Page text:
Column: To leave or not to leave, that is the question

It’s leaves I’m talking about, and my answer is – leave the leaves. They’re not only essential, they’re also beautiful. Look at them on the tree with the light coming from behind and you’ll see how complex their skeletal structure is. In summer, leaves absorb sunlight, water and carbon dioxide, converting them through photosynthesis into food for the tree. In winter, trees push their leaves off as a protective measure.

The lawn-cutting crew that tends the yard next door finishes up with the leaf blower. They point the machine at the fence between our backyards, blasting fallen leaves as well as soil into the air. Last time they also blasted the carpet of leaves I’d carefully strewn on my side of the fence. The sweet cicely seedlings growing beneath the leaves were ripped out. My frantic gestures were useless – the crew understood the opposite of what I intended and smiling, continued the assault with their leaf blower.

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Luckily a friend who spoke both Chinese and English walked by and translated for me. I explained that leaves should be left on the ground because they protect what’s underneath and eventually decompose, making more soil. The lawn-cutting crew's response was that they’d been instructed to blow away everything that wasn’t firmly rooted to the ground.

The ground, however, is animate, alive – unlike a house, which is inanimate and has to be cleaned. The ground needs to eat. Imagine calling your family to supper and then whisking the food off their plates just as they sit down. That’s what you’re doing to the ground when you attack it with your leaf blower.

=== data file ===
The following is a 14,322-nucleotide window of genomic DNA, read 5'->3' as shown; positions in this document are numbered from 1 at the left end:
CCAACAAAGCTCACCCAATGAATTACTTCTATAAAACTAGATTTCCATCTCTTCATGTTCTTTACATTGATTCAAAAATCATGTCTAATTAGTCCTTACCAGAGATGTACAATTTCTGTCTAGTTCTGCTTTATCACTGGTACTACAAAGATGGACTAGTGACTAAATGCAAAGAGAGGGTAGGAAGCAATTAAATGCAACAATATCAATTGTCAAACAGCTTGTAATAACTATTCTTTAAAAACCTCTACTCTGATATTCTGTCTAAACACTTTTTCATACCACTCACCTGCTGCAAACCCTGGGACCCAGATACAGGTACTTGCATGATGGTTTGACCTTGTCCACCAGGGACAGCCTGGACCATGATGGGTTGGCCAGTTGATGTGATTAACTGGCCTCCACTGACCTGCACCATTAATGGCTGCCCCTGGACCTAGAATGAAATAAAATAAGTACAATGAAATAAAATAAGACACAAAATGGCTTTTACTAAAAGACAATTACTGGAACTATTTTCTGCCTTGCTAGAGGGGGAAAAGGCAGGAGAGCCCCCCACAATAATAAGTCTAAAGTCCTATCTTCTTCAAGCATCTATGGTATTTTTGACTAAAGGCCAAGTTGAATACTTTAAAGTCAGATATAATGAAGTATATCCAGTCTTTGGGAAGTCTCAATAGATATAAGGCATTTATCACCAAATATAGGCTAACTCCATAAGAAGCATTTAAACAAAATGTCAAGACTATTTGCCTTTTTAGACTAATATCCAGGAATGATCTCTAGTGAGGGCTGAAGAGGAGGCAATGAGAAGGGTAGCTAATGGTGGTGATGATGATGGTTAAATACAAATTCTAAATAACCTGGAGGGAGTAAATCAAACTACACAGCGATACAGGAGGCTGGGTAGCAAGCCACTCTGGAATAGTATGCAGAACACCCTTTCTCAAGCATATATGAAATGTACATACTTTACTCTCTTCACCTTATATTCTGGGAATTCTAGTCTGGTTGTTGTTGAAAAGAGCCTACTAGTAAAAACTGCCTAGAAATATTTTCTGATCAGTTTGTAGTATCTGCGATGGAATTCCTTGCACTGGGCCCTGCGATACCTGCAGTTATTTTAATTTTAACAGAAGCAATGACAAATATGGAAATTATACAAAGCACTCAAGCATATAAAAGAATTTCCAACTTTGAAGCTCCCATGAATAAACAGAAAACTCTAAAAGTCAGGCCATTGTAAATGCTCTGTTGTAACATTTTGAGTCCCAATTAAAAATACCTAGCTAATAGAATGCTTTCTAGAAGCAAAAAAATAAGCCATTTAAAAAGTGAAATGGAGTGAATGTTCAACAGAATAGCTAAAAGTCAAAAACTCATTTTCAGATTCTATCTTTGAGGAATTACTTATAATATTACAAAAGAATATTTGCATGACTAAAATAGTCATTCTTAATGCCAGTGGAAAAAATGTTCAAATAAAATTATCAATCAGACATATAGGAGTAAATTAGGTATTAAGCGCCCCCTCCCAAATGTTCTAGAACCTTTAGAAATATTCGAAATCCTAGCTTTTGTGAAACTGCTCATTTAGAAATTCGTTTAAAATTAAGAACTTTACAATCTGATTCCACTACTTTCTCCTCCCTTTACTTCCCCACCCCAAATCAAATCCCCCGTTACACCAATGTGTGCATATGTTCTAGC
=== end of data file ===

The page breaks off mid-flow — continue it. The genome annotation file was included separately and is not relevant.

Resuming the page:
There’s a beech tree in my backyard, and during autumn its leaves drop on the lawn. I rake them on to the garden beds and spread them around the base of the beech, birch and linden – the sight reminds me of ladies sitting down with their skirts out full. Poking out now from under the brown leaves are clusters of snowdrops, crocuses and daffodils - masses of white, yellow and purple flowers that encircle the trees. Once these have bloomed, love-in-a-mist will take their place at the foot of the birch. The stems and leaves are coming up already, as are those of broad-leaf parsley, offspring of a gigantic parsley plant that grew unexpectedly last year alongside love-in-a-mist.

The process of nourishing the ground is helped along by creatures such as slugs and snails, who munch the decaying matter and turn it into humus. Fallen leaves also shelter various insects – tasty protein snacks for birds.

Nature knows what it’s doing. I try to be its friend and servant, never its adversary or master.

Sabine Eiche is a writer and art historian

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